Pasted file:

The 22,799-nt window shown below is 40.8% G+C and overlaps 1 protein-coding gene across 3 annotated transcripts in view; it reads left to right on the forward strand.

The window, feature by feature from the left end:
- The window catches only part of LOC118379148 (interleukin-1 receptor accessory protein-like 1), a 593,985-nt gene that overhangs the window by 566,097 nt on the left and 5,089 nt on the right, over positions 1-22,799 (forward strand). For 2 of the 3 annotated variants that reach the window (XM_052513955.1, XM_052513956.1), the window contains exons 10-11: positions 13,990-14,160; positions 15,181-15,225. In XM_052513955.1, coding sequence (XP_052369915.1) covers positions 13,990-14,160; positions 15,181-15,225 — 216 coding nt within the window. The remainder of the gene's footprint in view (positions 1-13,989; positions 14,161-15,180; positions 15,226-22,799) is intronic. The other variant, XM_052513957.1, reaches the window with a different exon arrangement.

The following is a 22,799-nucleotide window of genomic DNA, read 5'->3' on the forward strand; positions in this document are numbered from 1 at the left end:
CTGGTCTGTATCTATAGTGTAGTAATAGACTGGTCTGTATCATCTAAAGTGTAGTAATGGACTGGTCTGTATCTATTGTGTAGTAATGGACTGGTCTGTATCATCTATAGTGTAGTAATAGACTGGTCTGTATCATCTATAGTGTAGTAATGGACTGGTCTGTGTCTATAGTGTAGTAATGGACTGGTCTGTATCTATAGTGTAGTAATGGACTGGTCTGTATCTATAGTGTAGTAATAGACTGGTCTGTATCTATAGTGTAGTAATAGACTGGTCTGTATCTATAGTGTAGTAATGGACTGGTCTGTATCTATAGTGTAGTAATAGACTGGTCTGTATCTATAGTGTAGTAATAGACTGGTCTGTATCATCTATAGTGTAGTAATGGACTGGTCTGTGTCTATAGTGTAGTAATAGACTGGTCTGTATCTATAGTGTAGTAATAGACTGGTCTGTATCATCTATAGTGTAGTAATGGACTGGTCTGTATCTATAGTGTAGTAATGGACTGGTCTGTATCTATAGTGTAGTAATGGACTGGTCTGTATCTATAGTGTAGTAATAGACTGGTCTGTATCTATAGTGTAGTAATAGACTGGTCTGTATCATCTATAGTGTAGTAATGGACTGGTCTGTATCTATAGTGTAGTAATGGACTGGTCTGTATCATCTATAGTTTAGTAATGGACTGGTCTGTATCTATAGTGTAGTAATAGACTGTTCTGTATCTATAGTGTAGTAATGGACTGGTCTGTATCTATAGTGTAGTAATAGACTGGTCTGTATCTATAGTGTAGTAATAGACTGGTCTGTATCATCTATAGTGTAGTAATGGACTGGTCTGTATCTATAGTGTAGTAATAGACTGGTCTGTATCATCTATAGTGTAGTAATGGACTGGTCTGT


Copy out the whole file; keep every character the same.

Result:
The 22,799-nt window shown below is 40.8% G+C and overlaps 1 protein-coding gene across 3 annotated transcripts in view; it reads left to right on the forward strand.

The window, feature by feature from the left end:
- The window catches only part of LOC118379148 (interleukin-1 receptor accessory protein-like 1), a 593,985-nt gene that overhangs the window by 566,097 nt on the left and 5,089 nt on the right, over positions 1-22,799 (forward strand). For 2 of the 3 annotated variants that reach the window (XM_052513955.1, XM_052513956.1), the window contains exons 10-11: positions 13,990-14,160; positions 15,181-15,225. In XM_052513955.1, coding sequence (XP_052369915.1) covers positions 13,990-14,160; positions 15,181-15,225 — 216 coding nt within the window. The remainder of the gene's footprint in view (positions 1-13,989; positions 14,161-15,180; positions 15,226-22,799) is intronic. The other variant, XM_052513957.1, reaches the window with a different exon arrangement.

The following is a 22,799-nucleotide window of genomic DNA, read 5'->3' on the forward strand; positions in this document are numbered from 1 at the left end:
CTGGTCTGTATCTATAGTGTAGTAATAGACTGGTCTGTATCATCTAAAGTGTAGTAATGGACTGGTCTGTATCTATTGTGTAGTAATGGACTGGTCTGTATCATCTATAGTGTAGTAATAGACTGGTCTGTATCATCTATAGTGTAGTAATGGACTGGTCTGTGTCTATAGTGTAGTAATGGACTGGTCTGTATCTATAGTGTAGTAATGGACTGGTCTGTATCTATAGTGTAGTAATAGACTGGTCTGTATCTATAGTGTAGTAATAGACTGGTCTGTATCTATAGTGTAGTAATGGACTGGTCTGTATCTATAGTGTAGTAATAGACTGGTCTGTATCTATAGTGTAGTAATAGACTGGTCTGTATCATCTATAGTGTAGTAATGGACTGGTCTGTGTCTATAGTGTAGTAATAGACTGGTCTGTATCTATAGTGTAGTAATAGACTGGTCTGTATCATCTATAGTGTAGTAATGGACTGGTCTGTATCTATAGTGTAGTAATGGACTGGTCTGTATCTATAGTGTAGTAATGGACTGGTCTGTATCTATAGTGTAGTAATAGACTGGTCTGTATCTATAGTGTAGTAATAGACTGGTCTGTATCATCTATAGTGTAGTAATGGACTGGTCTGTATCTATAGTGTAGTAATGGACTGGTCTGTATCATCTATAGTTTAGTAATGGACTGGTCTGTATCTATAGTGTAGTAATAGACTGTTCTGTATCTATAGTGTAGTAATGGACTGGTCTGTATCTATAGTGTAGTAATAGACTGGTCTGTATCTATAGTGTAGTAATAGACTGGTCTGTATCATCTATAGTGTAGTAATGGACTGGTCTGTATCTATAGTGTAGTAATAGACTGGTCTGTATCATCTATAGTGTAGTAATGGACTGGTCTGT